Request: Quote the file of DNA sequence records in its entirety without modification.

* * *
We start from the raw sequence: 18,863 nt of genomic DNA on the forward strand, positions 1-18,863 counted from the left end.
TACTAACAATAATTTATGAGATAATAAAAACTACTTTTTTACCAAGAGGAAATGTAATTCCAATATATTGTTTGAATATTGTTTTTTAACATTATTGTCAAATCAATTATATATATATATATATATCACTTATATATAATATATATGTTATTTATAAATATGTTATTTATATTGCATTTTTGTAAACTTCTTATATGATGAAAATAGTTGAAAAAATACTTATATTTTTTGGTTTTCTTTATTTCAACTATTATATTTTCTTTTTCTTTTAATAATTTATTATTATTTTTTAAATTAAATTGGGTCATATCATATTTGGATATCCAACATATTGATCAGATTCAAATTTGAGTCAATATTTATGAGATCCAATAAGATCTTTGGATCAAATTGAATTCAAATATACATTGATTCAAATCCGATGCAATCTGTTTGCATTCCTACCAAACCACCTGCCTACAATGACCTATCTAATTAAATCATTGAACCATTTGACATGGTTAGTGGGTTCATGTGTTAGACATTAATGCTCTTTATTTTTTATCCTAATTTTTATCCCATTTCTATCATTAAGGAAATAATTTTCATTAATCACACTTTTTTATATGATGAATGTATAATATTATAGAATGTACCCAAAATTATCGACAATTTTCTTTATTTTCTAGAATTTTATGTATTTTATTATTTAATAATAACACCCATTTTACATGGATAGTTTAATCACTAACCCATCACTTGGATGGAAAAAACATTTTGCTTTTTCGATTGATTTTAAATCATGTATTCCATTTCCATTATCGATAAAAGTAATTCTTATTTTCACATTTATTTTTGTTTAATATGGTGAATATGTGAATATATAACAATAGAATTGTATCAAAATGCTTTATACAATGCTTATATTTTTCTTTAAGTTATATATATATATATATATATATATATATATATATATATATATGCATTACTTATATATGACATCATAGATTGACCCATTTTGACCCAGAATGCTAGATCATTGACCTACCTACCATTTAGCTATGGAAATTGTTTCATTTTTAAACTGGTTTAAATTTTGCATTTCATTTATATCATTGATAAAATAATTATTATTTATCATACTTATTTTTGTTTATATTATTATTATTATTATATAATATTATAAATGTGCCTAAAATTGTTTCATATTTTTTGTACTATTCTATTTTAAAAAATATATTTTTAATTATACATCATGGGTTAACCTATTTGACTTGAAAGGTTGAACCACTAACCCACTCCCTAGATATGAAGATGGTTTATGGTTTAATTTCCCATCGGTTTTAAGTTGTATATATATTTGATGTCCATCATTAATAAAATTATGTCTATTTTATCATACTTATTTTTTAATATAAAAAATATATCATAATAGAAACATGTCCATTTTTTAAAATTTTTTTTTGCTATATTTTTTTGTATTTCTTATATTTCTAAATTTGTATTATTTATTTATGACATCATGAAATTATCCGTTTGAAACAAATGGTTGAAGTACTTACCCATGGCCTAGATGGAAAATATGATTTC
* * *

We start from the raw sequence: 18,863 nt of genomic DNA on the forward strand, positions 1-18,863 counted from the left end.
TACTAACAATAATTTATGAGATAATAAAAACTACTTTTTTACCAAGAGGAAATGTAATTCCAATATATTGTTTGAATATTGTTTTTTAACATTATTGTCAAATCAATTATATATATATATATATATCACTTATATATAATATATATGTTATTTATAAATATGTTATTTATATTGCATTTTTGTAAACTTCTTATATGATGAAAATAGTTGAAAAAATACTTATATTTTTTGGTTTTCTTTATTTCAACTATTATATTTTCTTTTTCTTTTAATAATTTATTATTATTTTTTAAATTAAATTGGGTCATATCATATTTGGATATCCAACATATTGATCAGATTCAAATTTGAGTCAATATTTATGAGATCCAATAAGATCTTTGGATCAAATTGAATTCAAATATACATTGATTCAAATCCGATGCAATCTGTTTGCATTCCTACCAAACCACCTGCCTACAATGACCTATCTAATTAAATCATTGAACCATTTGACATGGTTAGTGGGTTCATGTGTTAGACATTAATGCTCTTTATTTTTTATCCTAATTTTTATCCCATTTCTATCATTAAGGAAATAATTTTCATTAATCACACTTTTTTATATGATGAATGTATAATATTATAGAATGTACCCAAAATTATCGACAATTTTCTTTATTTTCTAGAATTTTATGTATTTTATTATTTAATAATAACACCCATTTTACATGGATAGTTTAATCACTAACCCATCACTTGGATGGAAAAAACATTTTGCTTTTTCGATTGATTTTAAATCATGTATTCCATTTCCATTATCGATAAAAGTAATTCTTATTTTCACATTTATTTTTGTTTAATATGGTGAATATGTGAATATATAACAATAGAATTGTATCAAAATGCTTTATACAATGCTTATATTTTTCTTTAAGTTATATATATATATATATATATATATATATATATATATATATATGCATTACTTATATATGACATCATAGATTGACCCATTTTGACCCAGAATGCTAGATCATTGACCTACCTACCATTTAGCTATGGAAATTGTTTCATTTTTAAACTGGTTTAAATTTTGCATTTCATTTATATCATTGATAAAATAATTATTATTTATCATACTTATTTTTGTTTATATTATTATTATTATTATATAATATTATAAATGTGCCTAAAATTGTTTCATATTTTTTGTACTATTCTATTTTAAAAAATATATTTTTAATTATACATCATGGGTTAACCTATTTGACTTGAAAGGTTGAACCACTAACCCACTCCCTAGATATGAAGATGGTTTATGGTTTAATTTCCCATCGGTTTTAAGTTGTATATATATTTGATGTCCATCATTAATAAAATTATGTCTATTTTATCATACTTATTTTTTAATATAAAAAATATATCATAATAGAAACATGTCCATTTTTTAAAATTTTTTTTTGCTATATTTTTTTGTATTTCTTATATTTCTAAATTTGTATTATTTATTTATGACATCATGAAATTATCCGTTTGAAACAAATGGTTGAAGTACTTACCCATGGCCTAGATGGAAAATATGATTTC